- What is the topic?
- Why is the topic important for the listeners? #
- What is the problem?
- How did the problem arise?
- How is the audience affected?
- What are the benefits of listening to the problem?
- What can be done?
- What are the alternatives?
- What is the choice to make?
- What does the solution look like?
- Why is it the best solution?
- What would the solution do?
- What would be required for implementation (timely, financially, personnel)?
Step 5: Compress your collection of materials to theses
Now proceed to assign the collected material to the individual outline points. Regarding the number of foils, there are quite contradictory recommendations in theory and practice. Basically: "When in doubt, cut it out!"
If you have any doubts as to whether a slide is required, then remember: “In really good presentations, something is shown that could not be presented better in terms of language.” The good question is: Does a slide make understanding easier for the audience, does it help to convey my content faster / better?
Frequently quoted is the 10-20-30 rule by Guy Kawasaki; it means that a slide presentation does not include more than 10 slides, should take minutes under 20, and should have a font size of at least 30 point.
Step 6: visualize your theses
Avoid all that eats reading energy, such as logos, small pictures, legends, ornaments, shadows, boxes, footers, and the like. Even my headings are not necessary in my opinion - you are finally present and explain what is to be seen.
Slides should be like traffic signs: Quick and easy to understand. So, separate yourself from everything that is not absolutely necessary.
Differences are important!
Do without a “master”: As a rule, human perception processes every image from scratch. However, if large parts always look the same, the brain concludes “I already know” and switches off.
Design your slides differently. Only the first and last slide should appear in “corporate identity dress” (fonts, colors, logo), in between there is a need for variety.
Contrasts and harmonious colors
Choose a white / light or dark background. You can also choose a signal color (light green, orange) - the contrast is clear, so the writing or picture elements are easy to recognize.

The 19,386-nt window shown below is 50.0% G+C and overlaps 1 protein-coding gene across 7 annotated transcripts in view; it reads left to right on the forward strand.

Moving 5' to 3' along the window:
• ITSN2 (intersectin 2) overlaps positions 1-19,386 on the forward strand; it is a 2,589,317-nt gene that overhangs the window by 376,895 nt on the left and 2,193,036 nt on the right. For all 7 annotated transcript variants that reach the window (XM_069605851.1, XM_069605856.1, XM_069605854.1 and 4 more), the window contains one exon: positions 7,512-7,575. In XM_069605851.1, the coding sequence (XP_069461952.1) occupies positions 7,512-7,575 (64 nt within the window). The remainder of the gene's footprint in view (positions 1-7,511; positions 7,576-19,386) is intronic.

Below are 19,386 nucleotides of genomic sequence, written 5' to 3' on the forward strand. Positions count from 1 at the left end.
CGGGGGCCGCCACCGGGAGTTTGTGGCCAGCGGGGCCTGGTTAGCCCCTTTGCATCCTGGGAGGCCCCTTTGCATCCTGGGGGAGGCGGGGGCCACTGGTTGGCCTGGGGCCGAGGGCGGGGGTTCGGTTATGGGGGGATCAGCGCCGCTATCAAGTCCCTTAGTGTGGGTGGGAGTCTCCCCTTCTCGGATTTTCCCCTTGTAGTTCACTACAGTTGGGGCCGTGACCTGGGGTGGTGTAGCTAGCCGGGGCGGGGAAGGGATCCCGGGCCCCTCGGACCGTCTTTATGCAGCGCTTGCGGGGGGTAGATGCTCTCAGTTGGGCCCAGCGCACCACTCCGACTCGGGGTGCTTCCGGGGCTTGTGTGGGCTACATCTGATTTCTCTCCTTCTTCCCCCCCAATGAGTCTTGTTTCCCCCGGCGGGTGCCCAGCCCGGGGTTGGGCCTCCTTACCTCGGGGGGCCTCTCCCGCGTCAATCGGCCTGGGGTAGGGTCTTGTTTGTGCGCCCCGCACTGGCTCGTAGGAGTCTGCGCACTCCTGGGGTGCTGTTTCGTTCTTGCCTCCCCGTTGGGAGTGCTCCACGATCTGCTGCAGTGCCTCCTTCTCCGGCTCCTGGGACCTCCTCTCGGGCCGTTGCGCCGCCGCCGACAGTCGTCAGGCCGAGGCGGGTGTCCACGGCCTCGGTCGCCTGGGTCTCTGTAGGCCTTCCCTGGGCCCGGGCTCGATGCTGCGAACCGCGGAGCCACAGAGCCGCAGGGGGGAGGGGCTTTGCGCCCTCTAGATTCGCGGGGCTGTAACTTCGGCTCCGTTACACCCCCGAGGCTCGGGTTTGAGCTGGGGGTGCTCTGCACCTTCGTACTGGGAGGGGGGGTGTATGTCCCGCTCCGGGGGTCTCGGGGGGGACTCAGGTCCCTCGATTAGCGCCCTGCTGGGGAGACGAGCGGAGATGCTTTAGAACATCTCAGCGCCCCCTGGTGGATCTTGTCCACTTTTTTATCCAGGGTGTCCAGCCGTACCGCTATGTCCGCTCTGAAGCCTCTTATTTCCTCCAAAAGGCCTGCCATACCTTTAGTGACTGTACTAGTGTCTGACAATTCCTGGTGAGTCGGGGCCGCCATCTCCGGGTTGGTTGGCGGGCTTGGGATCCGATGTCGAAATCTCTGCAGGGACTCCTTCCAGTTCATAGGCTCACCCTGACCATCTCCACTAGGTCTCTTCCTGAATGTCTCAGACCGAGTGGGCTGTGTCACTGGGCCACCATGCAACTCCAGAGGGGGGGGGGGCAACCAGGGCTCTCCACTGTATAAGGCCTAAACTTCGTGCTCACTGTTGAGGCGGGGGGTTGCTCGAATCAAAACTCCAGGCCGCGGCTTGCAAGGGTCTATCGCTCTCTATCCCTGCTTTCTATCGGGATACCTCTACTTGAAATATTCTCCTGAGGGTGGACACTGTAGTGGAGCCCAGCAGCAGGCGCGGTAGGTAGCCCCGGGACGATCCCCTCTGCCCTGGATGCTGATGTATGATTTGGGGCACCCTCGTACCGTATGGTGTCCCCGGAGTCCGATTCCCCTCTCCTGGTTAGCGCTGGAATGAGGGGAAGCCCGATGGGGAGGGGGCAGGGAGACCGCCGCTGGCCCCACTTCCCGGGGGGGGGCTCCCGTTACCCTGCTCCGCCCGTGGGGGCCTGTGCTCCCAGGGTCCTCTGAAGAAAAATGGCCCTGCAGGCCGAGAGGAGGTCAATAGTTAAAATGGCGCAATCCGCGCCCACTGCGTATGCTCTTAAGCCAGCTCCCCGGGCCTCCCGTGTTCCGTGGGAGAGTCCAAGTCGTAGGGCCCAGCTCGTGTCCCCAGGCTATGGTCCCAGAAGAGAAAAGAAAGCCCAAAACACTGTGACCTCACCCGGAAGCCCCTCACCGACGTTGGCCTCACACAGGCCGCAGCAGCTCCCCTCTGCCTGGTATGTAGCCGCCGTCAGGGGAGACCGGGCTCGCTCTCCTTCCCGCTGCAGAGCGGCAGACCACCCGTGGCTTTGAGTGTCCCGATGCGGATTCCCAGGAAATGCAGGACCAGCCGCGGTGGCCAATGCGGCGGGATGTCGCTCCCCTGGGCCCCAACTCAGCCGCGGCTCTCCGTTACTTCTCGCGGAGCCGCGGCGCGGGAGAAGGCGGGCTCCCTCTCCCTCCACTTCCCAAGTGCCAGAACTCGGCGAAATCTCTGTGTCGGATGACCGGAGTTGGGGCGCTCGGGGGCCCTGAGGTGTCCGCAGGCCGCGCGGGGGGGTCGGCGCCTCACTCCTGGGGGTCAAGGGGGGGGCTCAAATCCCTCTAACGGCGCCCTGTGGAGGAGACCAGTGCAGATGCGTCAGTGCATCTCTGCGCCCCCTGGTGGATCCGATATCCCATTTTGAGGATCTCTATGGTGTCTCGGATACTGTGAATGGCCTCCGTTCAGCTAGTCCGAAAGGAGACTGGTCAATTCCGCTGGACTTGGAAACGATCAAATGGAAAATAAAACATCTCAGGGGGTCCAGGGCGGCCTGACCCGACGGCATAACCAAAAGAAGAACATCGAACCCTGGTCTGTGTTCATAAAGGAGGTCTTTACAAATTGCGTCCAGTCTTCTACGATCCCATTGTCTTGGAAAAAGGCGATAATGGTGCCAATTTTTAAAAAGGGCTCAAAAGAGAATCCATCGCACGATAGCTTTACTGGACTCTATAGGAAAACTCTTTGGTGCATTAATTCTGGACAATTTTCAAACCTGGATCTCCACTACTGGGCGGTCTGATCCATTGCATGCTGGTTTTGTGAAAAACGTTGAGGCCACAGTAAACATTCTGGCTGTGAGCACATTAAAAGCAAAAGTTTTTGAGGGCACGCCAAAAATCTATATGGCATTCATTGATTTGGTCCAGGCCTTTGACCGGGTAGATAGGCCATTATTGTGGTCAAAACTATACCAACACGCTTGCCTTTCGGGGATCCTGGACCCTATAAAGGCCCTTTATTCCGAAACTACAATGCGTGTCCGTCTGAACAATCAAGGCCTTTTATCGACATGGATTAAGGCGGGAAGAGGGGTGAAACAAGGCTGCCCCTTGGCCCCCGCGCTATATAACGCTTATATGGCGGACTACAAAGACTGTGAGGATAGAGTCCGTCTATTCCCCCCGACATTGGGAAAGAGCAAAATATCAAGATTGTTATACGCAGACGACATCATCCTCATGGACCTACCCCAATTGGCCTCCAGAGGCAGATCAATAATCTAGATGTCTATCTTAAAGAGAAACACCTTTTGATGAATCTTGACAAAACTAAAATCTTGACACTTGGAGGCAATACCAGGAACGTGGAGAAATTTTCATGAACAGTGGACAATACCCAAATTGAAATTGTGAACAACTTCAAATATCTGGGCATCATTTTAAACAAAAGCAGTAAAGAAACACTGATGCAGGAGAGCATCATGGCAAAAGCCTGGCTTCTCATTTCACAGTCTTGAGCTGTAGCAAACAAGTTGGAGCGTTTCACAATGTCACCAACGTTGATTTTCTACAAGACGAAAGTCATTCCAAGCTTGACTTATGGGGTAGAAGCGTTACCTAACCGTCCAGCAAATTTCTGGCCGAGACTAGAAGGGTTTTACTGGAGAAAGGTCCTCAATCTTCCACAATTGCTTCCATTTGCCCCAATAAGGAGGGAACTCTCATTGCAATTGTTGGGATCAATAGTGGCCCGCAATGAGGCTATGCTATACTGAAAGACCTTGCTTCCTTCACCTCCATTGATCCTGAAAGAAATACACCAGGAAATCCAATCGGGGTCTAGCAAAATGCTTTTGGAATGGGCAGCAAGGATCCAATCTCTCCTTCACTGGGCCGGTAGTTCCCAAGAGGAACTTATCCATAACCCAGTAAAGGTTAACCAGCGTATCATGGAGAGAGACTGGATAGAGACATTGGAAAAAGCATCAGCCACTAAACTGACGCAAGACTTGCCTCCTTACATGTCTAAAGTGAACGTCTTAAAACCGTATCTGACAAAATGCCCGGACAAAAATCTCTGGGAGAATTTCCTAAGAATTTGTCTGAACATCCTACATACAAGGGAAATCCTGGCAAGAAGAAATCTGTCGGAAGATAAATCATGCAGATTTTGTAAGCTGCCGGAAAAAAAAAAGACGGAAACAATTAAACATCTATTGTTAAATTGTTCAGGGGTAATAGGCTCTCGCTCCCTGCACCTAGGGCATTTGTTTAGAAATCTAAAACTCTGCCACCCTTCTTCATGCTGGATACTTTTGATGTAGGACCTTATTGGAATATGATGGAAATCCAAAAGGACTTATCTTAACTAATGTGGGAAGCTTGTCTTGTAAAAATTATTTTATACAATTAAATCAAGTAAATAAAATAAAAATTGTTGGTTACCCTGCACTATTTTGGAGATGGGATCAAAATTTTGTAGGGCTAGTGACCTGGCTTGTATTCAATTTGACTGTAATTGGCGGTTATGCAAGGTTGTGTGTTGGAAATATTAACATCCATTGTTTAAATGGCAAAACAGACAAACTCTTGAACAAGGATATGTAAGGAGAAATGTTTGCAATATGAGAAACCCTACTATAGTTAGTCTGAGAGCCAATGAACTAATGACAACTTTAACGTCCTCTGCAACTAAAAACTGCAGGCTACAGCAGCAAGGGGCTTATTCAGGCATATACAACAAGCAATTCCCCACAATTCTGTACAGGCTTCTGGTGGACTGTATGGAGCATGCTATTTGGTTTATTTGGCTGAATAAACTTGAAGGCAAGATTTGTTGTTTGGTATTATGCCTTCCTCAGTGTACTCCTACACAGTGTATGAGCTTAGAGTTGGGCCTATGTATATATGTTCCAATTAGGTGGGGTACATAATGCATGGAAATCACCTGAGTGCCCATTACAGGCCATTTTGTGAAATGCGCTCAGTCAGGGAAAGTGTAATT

Use colors that harmonize with each other - these are the colors that are in the color circle, such as orange and blue or green and red.
Less is more!
Never write more than 40 words on a slide. Typically, you will get less than 20 words. Some experts say: the contents of a film should be captured in less than two seconds.
Use a large font, at least 24, better still 30 point. This not only promotes legibility, but also limits the space available to you - so you are automatically forced to self-imposed. Also, use a large line spacing.
Pictures and graphics
Never use more than 7 pieces of information (lines / text blocks, images, graphics, symbols ...) because working memory capacity is limited to 7 (+/- 2) elements.
Include full-page pictures (photos) without labeling in the lecture. The picture should build up tension and work for you - you will provide the explanation with your presentation. If you do not use full-page images, only small cut-outs, arrange the image elements asymmetrically, ie not centered.
Step 7: Hold a trial and correct your slides
The more important your presentation is, the more time you should invest to practice and improve it. Ask your colleagues, friends or friends for their judgment. Try to keep your speech clear.
If you are unable to do this, prepare a speech note, but without formulated sentences, otherwise there is a risk that your lecture will sound too “wooden” or monotonous. Finally, check whether your presentation is error-free in terms of content and dramaturgy, spelling and punctuation as well as form and readability.